It seems as though there’s a social awareness campaign for almost everything these days. Plastic yellow bracelets, pink ribbons, color-layered social media profile pictures… and unkempt facial hair during the month of November. These are among the many visible ways that people in the modern age attempt to show their support and solidarity for important causes they feel are worthy of attention.
Cancer is probably the most prominent feature of this ever-expanding awareness blitz, with October’s Breast Cancer Awareness Month for women now succeeded by November’s No-Shave “Movember” for men. Guys everywhere are now being asked to ditch the razor in favor of a mustache during this Thanksgiving month. This is supposed to raise awareness about testicular, prostate, and other forms of male cancer that are said to be on the rise throughout the industrialized world.
There’s a sort of sentimental satisfaction that comes with hopping onboard this awareness bandwagon. “If it supports finding a cure, count me in!” is the general sentiment held by many. But does layering up in shades of pink and neglecting smooth skin really do anything to fight the growing epidemic of cancer? A closer look at the facts spotlights a whole lot of focus on money with these campaigns, with very little attention directed towards finding actual cures.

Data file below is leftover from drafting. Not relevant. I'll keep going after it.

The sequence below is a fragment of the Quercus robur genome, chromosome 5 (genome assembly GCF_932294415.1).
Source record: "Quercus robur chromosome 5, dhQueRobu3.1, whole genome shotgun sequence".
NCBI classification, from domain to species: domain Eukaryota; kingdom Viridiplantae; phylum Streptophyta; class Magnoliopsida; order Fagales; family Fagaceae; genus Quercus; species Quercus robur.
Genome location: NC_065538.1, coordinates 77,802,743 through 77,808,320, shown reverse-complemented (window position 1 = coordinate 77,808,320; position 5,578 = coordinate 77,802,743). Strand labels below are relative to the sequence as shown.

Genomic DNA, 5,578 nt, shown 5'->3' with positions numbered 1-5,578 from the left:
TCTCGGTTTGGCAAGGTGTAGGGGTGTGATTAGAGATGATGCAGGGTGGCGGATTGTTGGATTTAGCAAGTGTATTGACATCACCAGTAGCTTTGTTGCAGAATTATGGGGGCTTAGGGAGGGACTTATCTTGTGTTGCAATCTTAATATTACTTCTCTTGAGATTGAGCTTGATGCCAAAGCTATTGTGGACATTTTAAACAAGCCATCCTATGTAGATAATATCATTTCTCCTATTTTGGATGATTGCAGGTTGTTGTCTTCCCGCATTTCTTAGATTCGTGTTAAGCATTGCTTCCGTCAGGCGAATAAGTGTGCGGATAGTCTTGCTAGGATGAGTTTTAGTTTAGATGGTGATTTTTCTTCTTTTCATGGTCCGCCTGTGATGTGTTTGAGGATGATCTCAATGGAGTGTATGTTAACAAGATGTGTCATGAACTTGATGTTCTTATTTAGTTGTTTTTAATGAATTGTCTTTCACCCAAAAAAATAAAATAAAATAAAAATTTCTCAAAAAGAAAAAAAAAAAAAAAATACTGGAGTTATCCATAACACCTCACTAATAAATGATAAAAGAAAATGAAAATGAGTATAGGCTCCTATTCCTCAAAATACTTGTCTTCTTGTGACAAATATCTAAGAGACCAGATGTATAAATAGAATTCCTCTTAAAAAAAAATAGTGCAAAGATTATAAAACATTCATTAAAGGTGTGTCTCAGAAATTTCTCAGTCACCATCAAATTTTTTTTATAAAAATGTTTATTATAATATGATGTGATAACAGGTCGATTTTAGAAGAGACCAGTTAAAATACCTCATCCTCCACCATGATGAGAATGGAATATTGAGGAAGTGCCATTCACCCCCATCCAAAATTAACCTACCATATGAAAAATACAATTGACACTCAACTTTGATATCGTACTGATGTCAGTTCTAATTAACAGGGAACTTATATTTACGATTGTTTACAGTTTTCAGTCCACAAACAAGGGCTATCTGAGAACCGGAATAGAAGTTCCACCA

Cancer Awareness Campaigns are Big Business
I fully recognize that people embrace these types of awareness campaigns because they truly believe that by doing so they’re supporting a good cause. And having lost several family members to cancer myself, I’m quite familiar with that nagging urgency to do something, anything, that might further society along in its quest for tangible solutions to the cancer epidemic.